|Drew in Blue 14x11", Oil on linen|
I started with a preliminary oil sketch to plan colors, values and composition. Very helpful. I lived with it for a few days to be sure I would like the resulting portrait.
|Oil study for "Drew in Blue", 8x6" on linen board|
Below is a 6-step progression for the painting. Click to enlarge. I followed a procedure described previously here and here. The basis of the fleshtones is transparent red oxide, which makes a nice warm pink when lightened with titanium white.
My first mistake...using 2 reference photos, one for the body and another for the head. Not a good idea. I had to invent the neck which required a lot of adjusting. Always start with good reference photos.
Next, I let the values drift during painting. I started by premixing pools of paint for the light side, the core shadow and halftone area of the right cheek. That was good, saved some time. However, as I proceeded the values shifted. After 30 hours, I had to go back in and re-paint everything but the light side. Wasted time. Keep a close watch for value shifts, especially towards the dark end of the scale.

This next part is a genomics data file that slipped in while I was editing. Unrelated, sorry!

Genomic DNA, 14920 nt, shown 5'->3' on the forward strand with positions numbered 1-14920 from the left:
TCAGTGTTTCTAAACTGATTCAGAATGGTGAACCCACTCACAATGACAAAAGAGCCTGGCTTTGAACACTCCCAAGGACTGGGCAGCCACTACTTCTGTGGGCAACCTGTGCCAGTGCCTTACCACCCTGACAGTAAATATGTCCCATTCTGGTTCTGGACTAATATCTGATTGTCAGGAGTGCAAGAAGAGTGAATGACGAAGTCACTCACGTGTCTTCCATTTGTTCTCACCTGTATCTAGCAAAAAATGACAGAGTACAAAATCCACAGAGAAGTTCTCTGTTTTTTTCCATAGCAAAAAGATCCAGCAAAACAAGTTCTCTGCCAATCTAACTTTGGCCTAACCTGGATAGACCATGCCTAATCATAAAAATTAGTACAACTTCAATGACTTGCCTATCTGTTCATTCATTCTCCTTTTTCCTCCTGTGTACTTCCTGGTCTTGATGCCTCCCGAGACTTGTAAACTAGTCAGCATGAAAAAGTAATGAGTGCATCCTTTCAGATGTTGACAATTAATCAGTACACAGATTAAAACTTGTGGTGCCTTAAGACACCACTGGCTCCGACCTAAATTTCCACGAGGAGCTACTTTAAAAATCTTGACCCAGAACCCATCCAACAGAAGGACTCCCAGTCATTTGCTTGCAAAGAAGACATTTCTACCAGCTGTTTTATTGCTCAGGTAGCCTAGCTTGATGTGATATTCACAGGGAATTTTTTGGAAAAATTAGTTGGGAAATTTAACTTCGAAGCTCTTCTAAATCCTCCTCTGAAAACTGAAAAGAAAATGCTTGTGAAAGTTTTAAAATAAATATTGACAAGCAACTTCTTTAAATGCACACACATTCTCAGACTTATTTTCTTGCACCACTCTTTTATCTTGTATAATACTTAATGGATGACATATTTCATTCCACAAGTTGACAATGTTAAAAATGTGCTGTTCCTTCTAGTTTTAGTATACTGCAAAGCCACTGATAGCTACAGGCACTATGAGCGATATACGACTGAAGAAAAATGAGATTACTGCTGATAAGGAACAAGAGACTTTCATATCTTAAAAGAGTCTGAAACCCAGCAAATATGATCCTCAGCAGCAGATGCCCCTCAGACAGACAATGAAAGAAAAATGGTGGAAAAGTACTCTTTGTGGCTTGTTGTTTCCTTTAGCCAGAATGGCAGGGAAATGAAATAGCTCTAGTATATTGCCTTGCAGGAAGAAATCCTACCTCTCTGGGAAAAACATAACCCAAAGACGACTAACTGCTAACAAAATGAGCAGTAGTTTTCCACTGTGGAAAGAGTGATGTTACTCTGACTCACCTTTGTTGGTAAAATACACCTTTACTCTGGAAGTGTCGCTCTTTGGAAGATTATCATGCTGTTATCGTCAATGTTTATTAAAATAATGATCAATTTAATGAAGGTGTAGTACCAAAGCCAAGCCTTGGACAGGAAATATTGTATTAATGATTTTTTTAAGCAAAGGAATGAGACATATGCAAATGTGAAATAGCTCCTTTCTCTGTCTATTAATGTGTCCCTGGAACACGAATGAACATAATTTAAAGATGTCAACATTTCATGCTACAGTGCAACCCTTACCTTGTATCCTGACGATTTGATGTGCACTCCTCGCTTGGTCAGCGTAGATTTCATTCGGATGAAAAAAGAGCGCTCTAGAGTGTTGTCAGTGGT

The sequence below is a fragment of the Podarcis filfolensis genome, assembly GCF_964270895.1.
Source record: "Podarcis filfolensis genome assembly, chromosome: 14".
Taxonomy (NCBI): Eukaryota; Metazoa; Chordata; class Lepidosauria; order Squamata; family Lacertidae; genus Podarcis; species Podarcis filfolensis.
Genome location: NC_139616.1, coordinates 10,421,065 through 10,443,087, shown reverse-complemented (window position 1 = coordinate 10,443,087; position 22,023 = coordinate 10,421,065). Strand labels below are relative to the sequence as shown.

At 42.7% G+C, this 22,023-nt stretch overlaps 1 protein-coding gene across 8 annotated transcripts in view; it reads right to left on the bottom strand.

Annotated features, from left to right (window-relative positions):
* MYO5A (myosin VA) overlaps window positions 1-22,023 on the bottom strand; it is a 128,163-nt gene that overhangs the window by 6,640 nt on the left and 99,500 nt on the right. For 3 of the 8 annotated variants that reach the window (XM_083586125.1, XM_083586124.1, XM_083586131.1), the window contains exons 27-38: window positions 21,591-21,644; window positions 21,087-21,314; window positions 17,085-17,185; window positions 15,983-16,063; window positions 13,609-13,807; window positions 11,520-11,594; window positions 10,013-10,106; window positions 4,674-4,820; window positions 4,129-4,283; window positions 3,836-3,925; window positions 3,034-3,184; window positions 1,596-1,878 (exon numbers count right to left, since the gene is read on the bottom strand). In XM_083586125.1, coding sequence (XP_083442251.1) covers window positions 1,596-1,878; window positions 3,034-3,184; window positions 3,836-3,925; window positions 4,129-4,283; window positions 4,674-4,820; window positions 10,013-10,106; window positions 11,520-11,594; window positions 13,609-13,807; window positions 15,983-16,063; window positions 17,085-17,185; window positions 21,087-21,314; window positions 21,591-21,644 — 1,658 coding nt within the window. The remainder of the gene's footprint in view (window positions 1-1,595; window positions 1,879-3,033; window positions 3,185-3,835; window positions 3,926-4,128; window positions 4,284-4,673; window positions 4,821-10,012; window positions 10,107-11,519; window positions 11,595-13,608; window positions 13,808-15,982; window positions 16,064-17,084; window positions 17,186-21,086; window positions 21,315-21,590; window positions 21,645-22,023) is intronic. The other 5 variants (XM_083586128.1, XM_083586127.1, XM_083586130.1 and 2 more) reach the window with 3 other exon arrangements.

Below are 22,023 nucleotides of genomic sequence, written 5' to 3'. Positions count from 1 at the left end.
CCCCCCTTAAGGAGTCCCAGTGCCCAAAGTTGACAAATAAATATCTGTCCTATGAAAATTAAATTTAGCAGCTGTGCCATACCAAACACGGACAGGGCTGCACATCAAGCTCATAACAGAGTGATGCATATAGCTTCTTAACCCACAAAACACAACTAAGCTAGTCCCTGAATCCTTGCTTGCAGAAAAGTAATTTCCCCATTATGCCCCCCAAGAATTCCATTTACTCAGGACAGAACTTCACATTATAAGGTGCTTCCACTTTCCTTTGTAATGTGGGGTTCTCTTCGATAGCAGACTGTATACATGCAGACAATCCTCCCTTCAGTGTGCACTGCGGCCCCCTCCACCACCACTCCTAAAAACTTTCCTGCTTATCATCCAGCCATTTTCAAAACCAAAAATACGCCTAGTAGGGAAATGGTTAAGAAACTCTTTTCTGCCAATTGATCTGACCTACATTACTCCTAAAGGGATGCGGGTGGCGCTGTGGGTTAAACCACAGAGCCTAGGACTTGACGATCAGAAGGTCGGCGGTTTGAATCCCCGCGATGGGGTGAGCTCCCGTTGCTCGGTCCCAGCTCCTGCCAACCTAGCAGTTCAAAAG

Finally, the body perspective was wrong. I thought I was done, but then got a few viewer comments that the body looked "off". I agreed, but I couldn't see the problem until I laid a tracing of the photo over the painting. Overall Drew's body was the right width, but the perspective turned it too much towards the viewer. Not enough foreshortening. I repainted the body, with more overlap between the arm/torso/arm, which made the body and head appear proportional. That was hard to see.
|Adjustment to the perspective of the body...before (left) and after (right)|
Frame it and call it done...
Regarding artistic inspiration...
My inspiration while working on Drew was a painting I saw at the Metropolitan Museum of Art in NYC a few months ago by the 16th century Italian portraitist, Giovanni Battista Moroni (Portrait of Bartolommeo Bonghi, below). I was struck by how skillfully Moroni modeled form in this piece, and how fresh and familiar his style appeared to my 21st century eyes. Incredible drawing skills. Below are a few examples of his beautiful work. Click for more images of his paintings.
|Portrait of Bartolommeo Bonghi, painted around 1553|
|Portrait of Don Gabriel de la Cueva, 1560|
|The Tailor, 1570|
Prospero Alessandri, 1560|
Thank you for reading this far...Best, Candace.